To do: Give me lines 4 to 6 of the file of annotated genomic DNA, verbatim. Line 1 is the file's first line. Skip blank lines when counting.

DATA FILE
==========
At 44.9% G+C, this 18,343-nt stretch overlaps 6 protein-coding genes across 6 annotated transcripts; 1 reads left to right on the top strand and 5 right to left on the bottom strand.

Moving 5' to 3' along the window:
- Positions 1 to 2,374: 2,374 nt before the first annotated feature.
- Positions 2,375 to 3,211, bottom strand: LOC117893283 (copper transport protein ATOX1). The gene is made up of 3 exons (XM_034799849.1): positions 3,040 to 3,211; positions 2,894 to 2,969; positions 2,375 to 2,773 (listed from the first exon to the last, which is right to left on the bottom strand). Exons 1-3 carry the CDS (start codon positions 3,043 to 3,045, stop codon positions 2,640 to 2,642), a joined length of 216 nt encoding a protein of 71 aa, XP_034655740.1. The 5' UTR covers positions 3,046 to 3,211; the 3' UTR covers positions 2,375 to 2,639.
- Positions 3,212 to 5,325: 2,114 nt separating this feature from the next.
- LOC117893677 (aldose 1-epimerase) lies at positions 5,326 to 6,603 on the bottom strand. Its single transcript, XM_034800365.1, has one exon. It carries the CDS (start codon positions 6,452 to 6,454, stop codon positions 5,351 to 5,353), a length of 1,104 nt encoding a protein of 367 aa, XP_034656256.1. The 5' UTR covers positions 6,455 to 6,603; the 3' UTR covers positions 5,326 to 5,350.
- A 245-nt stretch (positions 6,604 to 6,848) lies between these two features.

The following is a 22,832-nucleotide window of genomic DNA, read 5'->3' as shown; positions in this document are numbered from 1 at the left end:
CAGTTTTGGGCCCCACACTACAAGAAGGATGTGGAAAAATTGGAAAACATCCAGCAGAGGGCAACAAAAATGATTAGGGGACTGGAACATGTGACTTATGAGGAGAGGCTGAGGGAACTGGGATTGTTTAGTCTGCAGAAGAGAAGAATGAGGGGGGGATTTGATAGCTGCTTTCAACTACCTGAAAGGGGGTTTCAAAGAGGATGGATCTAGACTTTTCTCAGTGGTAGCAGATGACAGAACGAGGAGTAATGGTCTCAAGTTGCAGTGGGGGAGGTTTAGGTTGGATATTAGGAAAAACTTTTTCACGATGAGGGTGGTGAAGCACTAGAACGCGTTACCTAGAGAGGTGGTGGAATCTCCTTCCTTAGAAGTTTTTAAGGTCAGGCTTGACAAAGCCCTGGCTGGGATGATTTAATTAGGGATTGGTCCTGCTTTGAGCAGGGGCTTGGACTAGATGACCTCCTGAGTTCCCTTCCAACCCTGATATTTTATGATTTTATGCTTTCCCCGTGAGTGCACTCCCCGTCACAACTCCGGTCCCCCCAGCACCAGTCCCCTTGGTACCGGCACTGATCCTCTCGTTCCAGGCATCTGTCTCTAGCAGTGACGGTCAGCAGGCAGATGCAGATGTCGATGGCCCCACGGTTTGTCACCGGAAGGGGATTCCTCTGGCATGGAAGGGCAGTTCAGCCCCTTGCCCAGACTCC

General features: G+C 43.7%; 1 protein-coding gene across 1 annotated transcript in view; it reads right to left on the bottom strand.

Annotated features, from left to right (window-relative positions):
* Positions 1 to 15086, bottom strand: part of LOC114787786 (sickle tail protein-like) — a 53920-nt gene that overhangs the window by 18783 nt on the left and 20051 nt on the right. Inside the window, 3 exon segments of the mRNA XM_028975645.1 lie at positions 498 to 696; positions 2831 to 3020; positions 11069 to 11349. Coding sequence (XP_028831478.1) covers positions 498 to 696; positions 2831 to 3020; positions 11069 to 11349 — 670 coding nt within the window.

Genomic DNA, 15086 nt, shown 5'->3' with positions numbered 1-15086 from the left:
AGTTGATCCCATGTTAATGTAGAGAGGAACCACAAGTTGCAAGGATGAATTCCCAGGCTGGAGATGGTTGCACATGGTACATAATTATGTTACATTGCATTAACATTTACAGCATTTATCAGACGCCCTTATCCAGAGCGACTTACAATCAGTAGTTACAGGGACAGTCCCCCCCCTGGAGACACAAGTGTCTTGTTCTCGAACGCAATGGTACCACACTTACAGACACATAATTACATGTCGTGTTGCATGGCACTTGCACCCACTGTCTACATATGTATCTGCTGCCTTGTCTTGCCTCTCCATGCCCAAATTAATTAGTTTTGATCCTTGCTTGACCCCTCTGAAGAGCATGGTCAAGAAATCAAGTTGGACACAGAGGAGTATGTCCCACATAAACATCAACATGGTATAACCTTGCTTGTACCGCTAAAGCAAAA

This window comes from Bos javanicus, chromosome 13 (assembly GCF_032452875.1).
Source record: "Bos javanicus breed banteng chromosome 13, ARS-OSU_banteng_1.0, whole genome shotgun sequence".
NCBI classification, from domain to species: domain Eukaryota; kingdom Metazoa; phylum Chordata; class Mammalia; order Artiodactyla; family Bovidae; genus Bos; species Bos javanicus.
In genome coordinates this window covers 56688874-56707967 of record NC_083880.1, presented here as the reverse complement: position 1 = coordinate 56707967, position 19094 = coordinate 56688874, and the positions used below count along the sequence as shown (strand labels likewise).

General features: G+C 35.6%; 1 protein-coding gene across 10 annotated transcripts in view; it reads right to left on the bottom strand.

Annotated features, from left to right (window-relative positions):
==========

- Positions 2,375 to 3,211, bottom strand: LOC117893283 (copper transport protein ATOX1). The gene is made up of 3 exons (XM_034799849.1): positions 3,040 to 3,211; positions 2,894 to 2,969; positions 2,375 to 2,773 (listed from the first exon to the last, which is right to left on the bottom strand). Exons 1-3 carry the CDS (start codon positions 3,043 to 3,045, stop codon positions 2,640 to 2,642), a joined length of 216 nt encoding a protein of 71 aa, XP_034655740.1. The 5' UTR covers positions 3,046 to 3,211; the 3' UTR covers positions 2,375 to 2,639.
- Positions 3,212 to 5,325: 2,114 nt separating this feature from the next.
- LOC117893677 (aldose 1-epimerase) lies at positions 5,326 to 6,603 on the bottom strand. Its single transcript, XM_034800365.1, has one exon. It carries the CDS (start codon positions 6,452 to 6,454, stop codon positions 5,351 to 5,353), a length of 1,104 nt encoding a protein of 367 aa, XP_034656256.1. The 5' UTR covers positions 6,455 to 6,603; the 3' UTR covers positions 5,326 to 5,350.